Want to know how finding your passion changes everything? Hear it straight from this 92-year old Guinness World Record holder, art-teacher who thinks age is just a three-letter word!
Before I met Conni Gordon, there was only one 90+ woman who had completely changed my mind about aging. My great-aunt Marietta Abeles. One of the most beautiful women I ever met, who at 94 continues to give me fashion advice. (And relationship advice too if you want to know the truth!) I’ll talk about Marietta in another post because once you see her picture you’ll want to know how finding your passion in life changes everything. Most noticeably, how you feel about yourself and about what life has to offer at every age.
But I digress. Today is all about Conni. Another vibrant 90 + woman who holds the Guinness World Record for the World’s Most Prolific Arts Teacher. She taught 17 million people how to paint. Read that again. It’s the equivalent to the entire population of Chile! Undoubtedly, Conni is the epitome of how finding your own passion leads to a happy, healthy, and long life. A veteran of World War II, Conni has taught President and Mrs. Jimmy Carter, Sammy Davis Jr., Roger Moore, Larry King and many, many others. She’s appeared on more talk shows than any other person alive and is getting ready for an appearance on Univision, as she tries to share her amazing methodology with the Hispanic market.
How Finding your passion really changes everything
Did you know you had a passion for painting when you were young?
Yes, for painting and music. My dad was a theatrical agent. He hired strippers and other entertainment acts and someone had to accompany these women while they were practicing on stage. So I played the piano, the accordion and the organ to help him out. I tell you, everyone should have a childhood like mine, so free of prejudice!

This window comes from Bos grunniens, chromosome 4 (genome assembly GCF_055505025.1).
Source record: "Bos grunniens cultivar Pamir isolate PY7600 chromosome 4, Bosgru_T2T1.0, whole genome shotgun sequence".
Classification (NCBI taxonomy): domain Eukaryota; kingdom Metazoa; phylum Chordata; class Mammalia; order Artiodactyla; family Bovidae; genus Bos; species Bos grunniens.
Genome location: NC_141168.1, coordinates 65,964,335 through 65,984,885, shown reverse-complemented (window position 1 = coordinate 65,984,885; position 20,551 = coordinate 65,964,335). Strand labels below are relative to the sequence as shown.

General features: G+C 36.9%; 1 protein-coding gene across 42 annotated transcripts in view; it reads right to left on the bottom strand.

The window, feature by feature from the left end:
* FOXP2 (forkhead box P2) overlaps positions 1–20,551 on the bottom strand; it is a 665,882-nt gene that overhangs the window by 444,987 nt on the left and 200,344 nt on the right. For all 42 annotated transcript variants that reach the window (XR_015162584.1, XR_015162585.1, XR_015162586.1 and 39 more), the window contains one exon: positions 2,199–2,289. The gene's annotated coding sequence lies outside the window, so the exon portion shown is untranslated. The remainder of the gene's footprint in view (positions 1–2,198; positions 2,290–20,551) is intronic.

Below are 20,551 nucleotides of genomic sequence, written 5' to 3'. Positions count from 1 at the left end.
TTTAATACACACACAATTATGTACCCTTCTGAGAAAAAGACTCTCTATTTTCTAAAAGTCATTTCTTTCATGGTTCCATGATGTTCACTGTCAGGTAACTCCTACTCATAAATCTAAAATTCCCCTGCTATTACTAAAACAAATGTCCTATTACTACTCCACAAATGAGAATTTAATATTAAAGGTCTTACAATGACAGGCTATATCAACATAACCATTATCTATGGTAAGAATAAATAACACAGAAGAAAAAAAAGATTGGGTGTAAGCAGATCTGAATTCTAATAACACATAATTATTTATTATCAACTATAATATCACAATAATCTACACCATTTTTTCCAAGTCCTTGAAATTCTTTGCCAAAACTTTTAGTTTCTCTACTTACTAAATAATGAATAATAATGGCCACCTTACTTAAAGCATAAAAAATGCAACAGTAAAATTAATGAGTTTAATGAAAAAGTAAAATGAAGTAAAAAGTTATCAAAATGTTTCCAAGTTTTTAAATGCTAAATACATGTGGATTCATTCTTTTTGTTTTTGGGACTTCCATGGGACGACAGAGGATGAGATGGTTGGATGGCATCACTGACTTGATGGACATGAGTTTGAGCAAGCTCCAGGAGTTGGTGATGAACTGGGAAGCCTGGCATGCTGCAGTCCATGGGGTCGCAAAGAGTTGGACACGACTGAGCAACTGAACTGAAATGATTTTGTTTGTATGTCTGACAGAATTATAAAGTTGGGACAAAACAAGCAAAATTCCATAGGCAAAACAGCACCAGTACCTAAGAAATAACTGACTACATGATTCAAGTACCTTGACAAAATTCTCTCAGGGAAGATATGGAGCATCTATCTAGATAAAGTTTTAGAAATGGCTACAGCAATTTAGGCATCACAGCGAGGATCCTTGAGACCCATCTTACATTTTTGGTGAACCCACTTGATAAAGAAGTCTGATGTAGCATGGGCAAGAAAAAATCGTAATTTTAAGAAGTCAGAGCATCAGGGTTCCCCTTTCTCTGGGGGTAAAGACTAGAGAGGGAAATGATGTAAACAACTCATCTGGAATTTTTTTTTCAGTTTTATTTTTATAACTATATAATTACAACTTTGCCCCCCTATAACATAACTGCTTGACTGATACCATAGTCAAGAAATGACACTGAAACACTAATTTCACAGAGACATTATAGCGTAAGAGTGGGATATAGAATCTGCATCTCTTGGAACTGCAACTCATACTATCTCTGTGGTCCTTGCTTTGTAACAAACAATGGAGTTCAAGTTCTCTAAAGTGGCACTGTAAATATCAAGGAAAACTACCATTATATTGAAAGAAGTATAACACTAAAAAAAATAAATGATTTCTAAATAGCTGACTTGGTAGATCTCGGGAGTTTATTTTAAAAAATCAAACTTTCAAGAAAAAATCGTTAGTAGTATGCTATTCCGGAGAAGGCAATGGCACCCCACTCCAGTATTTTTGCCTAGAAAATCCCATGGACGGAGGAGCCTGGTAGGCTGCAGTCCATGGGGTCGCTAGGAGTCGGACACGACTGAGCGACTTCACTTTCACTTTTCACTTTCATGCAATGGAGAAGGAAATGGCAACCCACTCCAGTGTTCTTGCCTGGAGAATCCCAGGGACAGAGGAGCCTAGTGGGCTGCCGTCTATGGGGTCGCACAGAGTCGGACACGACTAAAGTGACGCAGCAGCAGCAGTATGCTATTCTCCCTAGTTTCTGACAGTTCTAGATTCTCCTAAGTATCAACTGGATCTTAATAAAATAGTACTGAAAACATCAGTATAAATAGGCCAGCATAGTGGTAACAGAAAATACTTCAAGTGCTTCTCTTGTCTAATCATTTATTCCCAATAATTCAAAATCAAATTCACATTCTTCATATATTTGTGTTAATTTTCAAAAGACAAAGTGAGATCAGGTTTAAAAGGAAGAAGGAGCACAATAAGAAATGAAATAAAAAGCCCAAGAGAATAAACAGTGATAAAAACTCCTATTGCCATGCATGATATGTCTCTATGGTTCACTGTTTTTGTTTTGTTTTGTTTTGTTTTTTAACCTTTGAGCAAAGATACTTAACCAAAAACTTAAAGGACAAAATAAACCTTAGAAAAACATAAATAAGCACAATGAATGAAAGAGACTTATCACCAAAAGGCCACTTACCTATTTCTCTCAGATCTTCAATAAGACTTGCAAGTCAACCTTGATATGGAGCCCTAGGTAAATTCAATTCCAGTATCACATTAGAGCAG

I also had a Kindergarten teacher who got me interested in painting. The decision to choose painting over music came to me quickly when I was in finishing school in France. They told me that if I wanted to be a pianist I had to practice 12-14 hours a day. That was it. I became the fastest artist in the world!
And then you got a Guinness World Record for helping millions of people learn to paint fast!
Yes, that’s true. I was interested in being on top, being head of this or that, the valedictorian. It was always a challenge to be up front. Not in the back.
Finding your true passion
So when did you realize that your passion was more for teaching others than being an artist yourself?
Most artists want to paint for themselves and that was never my aim. From very early on, when I saw the women that came through my dad’s business looking all the same, I decided I was going to do something nobody else in the world had done. That was a passion that developed when I was 12, 13, 14 years old. It was about giving back to others. To me it was always more important to do for others, to help them improve their self-esteem, and make them feel that they could do more than they thought they could do, than it was to become an artist myself.
You are constantly developing materials, techniques and concepts to help people create art. Tell us a bit about that…